alexa Carcinoid tumors | Sweden | PDF | PPT| Case Reports | Symptoms | Treatment

OMICS International organises 3000+ Global Conferenceseries Events every year across USA, Europe & Asia with support from 1000 more scientific societies and Publishes 700+ Open Access Journals which contains over 50000 eminent personalities, reputed scientists as editorial board members.

Carcinoid Tumors

  • Share this page
  • Facebook
  • Twitter
  • LinkedIn
  • Google+
  • Pinterest
  • Blogger
  • Carcinoid tumors

    Patho physiology: Carcinoid tumors are a type of neuroendocrine tumor, which means they come from cells of the nervous and endocrine system, and can produce hormones. When they secrete excess hormones such as histamine and serotonin, they can cause symptoms such as flushing, stomach cramps, and diarrhea. This is called carcinoid syndrome. When these tumors spread to the liver, patients usually begin to develop malignant carcinoid syndrome. In fact, this syndrome develops when vasoactive substances produced by a carcinoid tumor escape hepatic degradation and gain access to the systemic circulation.Carcinoids arising in the stomach are usually associated with low gastric acid production, a condition termed hypochlorhydria or achlorhydria. These tumors rarely become malignant and never metastasize, but they sometimes produce histamine.Carcinoid tumors arising in the lung generally produce serotonin, gastrin, adrenocorticotropic hormone (ACTH), and histamine. Carcinoids that develop outside the appendix are often malignant, while tumors developing in the appendix are usually benign if smaller than 2 cm in diameter. Rectal carcinoid tumors often produce polypeptides (PPs), polypeptide Y, neuropeptide Y, and other peptides, but none of the patients with this disease location have symptoms related to the production of such molecules. Few patients have liver metastases, but if they do have liver metastases, they do not have hormone-related symptoms.

  • Carcinoid tumors

    Treatment: Somatostatin analogues have been the treatment of choice in symptomatic patients with carcinoid tumors, but more recent studies have indicated a cytostatic effect of somatostatin analogues. Tumor-targeted radioactive treatment based on somatostatin analogues is now under clinical evaluation. Preliminary data indicate interesting clinical potentials. If metastasis of carcinoid tumor has occurred and in cases where surgical excision is not suitable, consider treatment with currently recommended chemotherapy. Chemotherapeutic agents currently used in clinical trials to palliate metastatic carcinoid disease include the following: Alkylating agents, Doxorubicin, 5-Fluorouracil, Dacarbazine, Actinomycin D, Cisplatin, Etoposide, Streptozotocin, Interferon alfa, Somatostatin analogs with a radioactive load • A combination of the agents listed above is typically used.

  • Carcinoid tumors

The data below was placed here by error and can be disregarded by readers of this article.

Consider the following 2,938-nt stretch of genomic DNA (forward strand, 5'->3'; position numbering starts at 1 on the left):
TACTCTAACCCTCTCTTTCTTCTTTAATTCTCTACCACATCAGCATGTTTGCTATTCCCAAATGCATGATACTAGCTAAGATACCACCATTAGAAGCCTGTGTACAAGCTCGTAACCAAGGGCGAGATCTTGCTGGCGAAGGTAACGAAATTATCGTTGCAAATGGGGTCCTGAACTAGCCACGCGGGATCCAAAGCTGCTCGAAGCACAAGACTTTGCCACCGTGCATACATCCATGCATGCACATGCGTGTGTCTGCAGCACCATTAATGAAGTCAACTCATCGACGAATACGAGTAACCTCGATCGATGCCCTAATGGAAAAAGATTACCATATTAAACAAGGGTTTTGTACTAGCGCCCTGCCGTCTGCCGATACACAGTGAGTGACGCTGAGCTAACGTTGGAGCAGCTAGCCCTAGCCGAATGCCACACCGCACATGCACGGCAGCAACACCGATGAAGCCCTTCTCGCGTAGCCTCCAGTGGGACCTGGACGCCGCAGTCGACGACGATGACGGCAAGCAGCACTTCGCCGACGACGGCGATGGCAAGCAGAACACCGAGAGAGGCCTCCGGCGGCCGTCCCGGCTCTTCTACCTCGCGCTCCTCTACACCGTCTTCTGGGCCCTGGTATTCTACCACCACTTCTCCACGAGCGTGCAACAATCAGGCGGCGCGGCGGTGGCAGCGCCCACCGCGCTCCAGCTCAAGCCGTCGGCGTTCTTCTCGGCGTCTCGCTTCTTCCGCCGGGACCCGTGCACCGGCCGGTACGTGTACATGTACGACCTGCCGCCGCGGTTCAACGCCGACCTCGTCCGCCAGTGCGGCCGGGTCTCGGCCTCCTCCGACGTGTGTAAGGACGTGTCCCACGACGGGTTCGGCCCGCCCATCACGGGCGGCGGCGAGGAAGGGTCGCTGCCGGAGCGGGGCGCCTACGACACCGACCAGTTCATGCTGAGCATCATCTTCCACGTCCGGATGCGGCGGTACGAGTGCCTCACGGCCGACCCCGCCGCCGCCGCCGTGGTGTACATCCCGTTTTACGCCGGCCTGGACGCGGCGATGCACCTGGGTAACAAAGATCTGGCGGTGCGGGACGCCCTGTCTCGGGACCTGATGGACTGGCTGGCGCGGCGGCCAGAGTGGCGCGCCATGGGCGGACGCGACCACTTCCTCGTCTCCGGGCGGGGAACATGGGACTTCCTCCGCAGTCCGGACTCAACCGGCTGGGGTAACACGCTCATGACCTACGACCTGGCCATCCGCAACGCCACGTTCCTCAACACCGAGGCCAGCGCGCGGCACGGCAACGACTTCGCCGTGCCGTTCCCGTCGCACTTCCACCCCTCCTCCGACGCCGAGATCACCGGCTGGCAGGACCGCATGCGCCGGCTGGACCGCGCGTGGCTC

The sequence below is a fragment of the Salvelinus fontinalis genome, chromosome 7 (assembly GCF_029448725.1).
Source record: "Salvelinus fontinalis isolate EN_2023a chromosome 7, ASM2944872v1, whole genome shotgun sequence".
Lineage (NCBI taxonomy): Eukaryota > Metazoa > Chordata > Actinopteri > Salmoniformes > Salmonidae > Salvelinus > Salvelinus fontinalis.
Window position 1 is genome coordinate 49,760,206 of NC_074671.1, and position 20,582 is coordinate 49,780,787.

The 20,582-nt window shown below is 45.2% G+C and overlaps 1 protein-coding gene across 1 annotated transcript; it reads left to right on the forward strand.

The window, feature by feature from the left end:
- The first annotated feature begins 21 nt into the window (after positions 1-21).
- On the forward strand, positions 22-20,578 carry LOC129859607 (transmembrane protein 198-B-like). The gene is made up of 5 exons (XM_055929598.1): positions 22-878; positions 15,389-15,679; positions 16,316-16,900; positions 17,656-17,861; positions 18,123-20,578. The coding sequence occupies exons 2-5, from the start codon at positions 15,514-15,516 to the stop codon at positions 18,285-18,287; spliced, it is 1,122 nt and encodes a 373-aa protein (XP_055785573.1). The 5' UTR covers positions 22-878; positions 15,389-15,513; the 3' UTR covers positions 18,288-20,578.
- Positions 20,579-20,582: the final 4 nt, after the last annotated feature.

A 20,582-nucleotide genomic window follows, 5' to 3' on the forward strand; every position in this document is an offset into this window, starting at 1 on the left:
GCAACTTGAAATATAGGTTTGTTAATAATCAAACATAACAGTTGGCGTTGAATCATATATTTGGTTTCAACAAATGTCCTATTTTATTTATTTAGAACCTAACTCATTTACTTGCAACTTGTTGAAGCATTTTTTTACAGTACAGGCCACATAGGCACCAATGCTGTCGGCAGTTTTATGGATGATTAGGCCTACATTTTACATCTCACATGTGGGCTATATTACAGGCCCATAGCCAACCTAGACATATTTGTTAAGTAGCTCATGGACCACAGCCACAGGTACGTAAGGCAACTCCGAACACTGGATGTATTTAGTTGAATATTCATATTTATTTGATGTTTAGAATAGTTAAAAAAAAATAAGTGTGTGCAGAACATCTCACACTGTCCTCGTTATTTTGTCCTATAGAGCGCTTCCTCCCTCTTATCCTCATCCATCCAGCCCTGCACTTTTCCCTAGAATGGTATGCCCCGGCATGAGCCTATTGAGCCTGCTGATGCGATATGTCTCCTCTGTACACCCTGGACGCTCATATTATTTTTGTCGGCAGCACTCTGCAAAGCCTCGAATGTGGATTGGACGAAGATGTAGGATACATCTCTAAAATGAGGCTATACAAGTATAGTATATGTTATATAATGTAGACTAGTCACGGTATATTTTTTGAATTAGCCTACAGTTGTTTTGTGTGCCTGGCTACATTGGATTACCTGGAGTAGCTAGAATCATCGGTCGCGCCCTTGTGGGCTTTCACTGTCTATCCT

Research: Cells of the human bronchial carcinoid cell line NCI-H727 and the human pancreatic carcinoid cell line BON-1 were treated with increasing concentrations of imatinib using standard procedures to assess in vitro growth-inhibitory activity. A clinical trial using a two-stage phase II design to assess the response rate and safety profile of imatinib at a dose of 400 mg given twice daily in patients with advanced carcinoid tumors was completed. In both cell lines, there was a dose- and time-dependent cytotoxic effect. The clinical trial enrolled 27 evaluable patients. Median duration on trial was 16 weeks. One patient had a partial response, 17 had stable disease, and 9 had progressive disease by the Response Evaluation Criteria in Solid Tumors criteria. Median progression-free survival time was 24 weeks. Median overall survival is 36 months. Seven patients who achieved a biochemical response had a superior progression-free survival time compared with patients without biochemical response (115 weeks compared with 24 weeks; P = 0.003). An increase in plasma basic fibroblast growth factor was associated with a shorter progression-free survival duration (P = 0.02) Our data suggest that imatinib is active in vitro and has a modest clinical activity in carcinoid patients. Changes in tumor markers may help select patients who are likely to benefit from therapy.
  • Carcinoid tumors

    Statistics: Five-year survival for all patients was 92% for TC and 66% for AC; for resected patients, the survival rates were 96% and 79%, respectively. All incidence rates (per 100,000 population per year) extracted from 1993 to 2004 were age-adjusted using the US 2000 standard population for both databases and presented in terms of site, sex, and race. To further examine trends in NET disease, incidence rates were calculated for separate time periods (1993-1997 and 2000-2004). The observed 5-year survival was calculated using the actuarial method.16 Tumors were staged as localized (localized to organ of origin), regional (local lymph nodes and nearby organ invasion), distal (disseminated disease), or unknown extent of disease

Expert PPTs

Speaker PPTs

 

High Impact List of Articles

Conference Proceedings

adwords